Blue Apron lays off 4% of workers as more users abandon service
- Blue Apron, which has yet to turn a profit since it went public in June of 2017, said it will lay off 4% of its total workforce. As a result, the meal kit maker expects to generate annual savings of approximately $16 million in 2019.
- "We are taking decisive actions to prioritize our highest-impact opportunities and build a stronger, sustainable business," Brad Dickerson, Blue Apron's CEO, said in a statement. "As a result of these actions now underway, we expect to be profitable on an adjusted EBITDA basis in 2019.”
- Separately, Blue Apron said net revenue decreased 28% year-over-year to $150.6 million in the third quarter compared to the same period a year ago, driven primarily by a decrease in customers as the company was more deliberate in its marketing expenses. Net loss during the period was $33.9 million compared to a loss of $87.2 million a year ago.
Blue Apron has been hit by one piece of bad news after another since it went public in June 2017. The challenges intensified Tuesday after the meal kit maker said it would further reduce its workforce in an effort "to create a more agile and focused organization."
Blue Apron also said it would focus more on its direct-to-consumer business by targeting customers that have proven retention, show a strong affinity for the brand and have a high potential to increase engagement with the company's product offerings. In addition, Blue Apron will aim to sell more of its meals through retail channels and on-demand platforms, echoing previous partnerships in place with Costco and Walmart's Jet.com.
"Blue Apron has an established brand and a strong foundation of loyal customers who trust and rely on the quality and convenience of our products," Dickerson said in a company statement. "We are taking decisive actions to prioritize our highest-impact opportunities and build a stronger, sustainable business."
The New York maker of pre-portioned meals has struggled with mounting losses and customer retention, reflecting growing competition, broader prepared meal options at stores and a reluctance by some shoppers to use a subscription-based service. Earlier this week, Hello Fresh said it had 1 million subscribers in its third quarter, up from 790,000 a year earlier, according to The Wall Street Journal. The paper noted that profit declined as the meal kit company spent more to compete in the U.S. market.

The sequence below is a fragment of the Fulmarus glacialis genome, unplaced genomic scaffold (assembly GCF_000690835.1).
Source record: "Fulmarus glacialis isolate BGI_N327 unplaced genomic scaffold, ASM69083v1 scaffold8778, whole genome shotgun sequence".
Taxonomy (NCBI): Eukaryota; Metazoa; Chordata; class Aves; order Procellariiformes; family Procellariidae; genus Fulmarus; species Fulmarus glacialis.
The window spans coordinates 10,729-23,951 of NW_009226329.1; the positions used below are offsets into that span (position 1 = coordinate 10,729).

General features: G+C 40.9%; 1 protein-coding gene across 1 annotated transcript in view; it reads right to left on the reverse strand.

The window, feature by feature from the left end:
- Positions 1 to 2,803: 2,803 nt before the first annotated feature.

Along with industry-wide challenges, Blue Apron has faced its own self-inflicted problems. It has struggled with high operating costs and costly facilities, including a fulfillment center in New Jersey that went live too early. Major executives, including two of its co-founders and a COO, have all left the company. Blue Apron said its chief marketing officer left earlier this week. These obstacles are reflected in its stock price that is down about 90% since its IPO last June.
Blue Apron's decision to focus operations on its core customer base and expand its reach into other channels is a sound move for a company that has struggled to right itself and achieve a profit. During the quarter, it posted disappointing figures across all key metrics. The number of people using the service fell to 646,000 from 717,000 in the prior quarter, and 856,000 in the third quarter of 2017, as a drop in marketing expenses weighted on results. The average order value, orders per customer and average revenue per customer all declined.
The layoffs are the second major cut to its workforce in a little more than a year, following the loss of about 300 people in October of last year. As the company's user base continues to erode, it makes sense for Blue Apron to tailor its employment level to better reflect product demand.
It's uncertain whether the latest moves are enough to salvage the company, or whether it can expand its reach beyond its core direct-to-consumer channel to sufficiently grow its business. Blue Apron now sports a market cap of $225.3 million, compared to close to $2 billion at the time of its IPO. This could potentially make it a cheap acquisition target for Amazon, Walmart or another retailer looking to make a splash in the meal kit space with a brand that has widespread recognition.
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